fscl
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Re: Another Very Unconventional Turntable

Post by fscl » 07 Mar 2019 19:09

Basically as mentioned, this unit has been done before in a different form / factor........:-k

The tonearm hid a drive platter in keeping with the Walkman (portable #-o ) theme :-k :-k :-k

Sony's Flamingo series:

https://www.vinylengine.com/library/Sony/ps-f5.shtml

https://www.vinylengine.com/library/Sony/ps-f9.shtml

In the case of The Wheel, the platter hides the tonearm, which I imagine is pretty close to the Flamingos, using an AT 95E as the cartridge and updated with a brain that will look for song separators and allow FF-FRW for direct access to previous / next tracks.....:-k :-k :-k

Modern funding / financing via Kickstarter to manufacture ...... =D> =D> =D>

Current fleabay search for the Flamingos are outta this world...... :shock: #-o

Fred

H. callahan
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Re: Another Very Unconventional Turntable

Post by H. callahan » 08 Mar 2019 04:22

chgc wrote:
07 Mar 2019 15:30
No worries, HC.

One 80’s turntable with infrared track programming and a lot of buttons was the Technics SL-15. In the SL-15, an ir sensor was used to locate the gaps between tracks. I’m not aware of any widely available turntables that used ir sensors to actually track the groove (I don’t know if that would even be possible).

An SL-15 does not rely on the drive mechanism to make the myriad small adjustments necessary to, for example, adjust for a slightly off center hole. The drive mech puts the tonearm in the right general vicinity and the horizontal gimbal allows the stylus to follow the groove. When the tonearm gets displaced a small amount from perpendicular to the guide rail, an optical sensor in the tonearm assembly tells the drive mech to advance the tonearm. If there were no gimbal to allow the tonearm to follow the groove in this way (as appears to be the case with the Wheel), the drive assembly would have to be constantly and quickly reacting to keep the stylus in the groove.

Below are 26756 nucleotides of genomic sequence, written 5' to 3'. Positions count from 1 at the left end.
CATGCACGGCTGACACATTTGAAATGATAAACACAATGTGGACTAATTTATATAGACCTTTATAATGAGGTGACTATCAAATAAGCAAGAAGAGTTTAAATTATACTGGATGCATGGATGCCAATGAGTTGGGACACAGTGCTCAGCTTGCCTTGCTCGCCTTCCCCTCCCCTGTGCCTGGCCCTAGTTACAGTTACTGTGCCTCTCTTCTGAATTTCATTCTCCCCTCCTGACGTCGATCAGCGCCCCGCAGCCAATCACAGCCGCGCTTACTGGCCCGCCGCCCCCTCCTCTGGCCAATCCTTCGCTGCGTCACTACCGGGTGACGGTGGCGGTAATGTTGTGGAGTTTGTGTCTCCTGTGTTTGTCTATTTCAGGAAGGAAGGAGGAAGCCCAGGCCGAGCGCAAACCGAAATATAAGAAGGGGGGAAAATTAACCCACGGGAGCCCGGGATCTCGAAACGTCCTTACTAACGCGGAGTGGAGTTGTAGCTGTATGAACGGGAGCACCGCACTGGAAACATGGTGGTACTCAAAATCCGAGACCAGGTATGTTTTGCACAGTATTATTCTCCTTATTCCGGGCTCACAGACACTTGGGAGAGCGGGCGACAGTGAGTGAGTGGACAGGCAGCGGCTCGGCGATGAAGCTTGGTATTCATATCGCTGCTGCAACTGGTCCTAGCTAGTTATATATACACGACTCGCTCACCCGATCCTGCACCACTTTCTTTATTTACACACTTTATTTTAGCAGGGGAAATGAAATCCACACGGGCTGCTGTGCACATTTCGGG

Sorry if my description is unclear or inaccurate, or if I misunderstood your comments. I’ve never actually laid hands on an SL-15, although I am familiar with the SL-10 which is similar.
No problem, i think your description is correct. I also think i now understand what you mean: If there is no clearance because of the tonearm not having any pivot, the tonearm needs to have a sensor for detecting any tracking error.
And you´re right, if the tonearm doesn´t have any pivot it needed to have some sensor being able to detect the groove the stylus is tracking. Too bad there aren´t any pictures or explanations of the arm drive of the Wheely.
But maybe this also is the reason for the Wheely not having made it yet.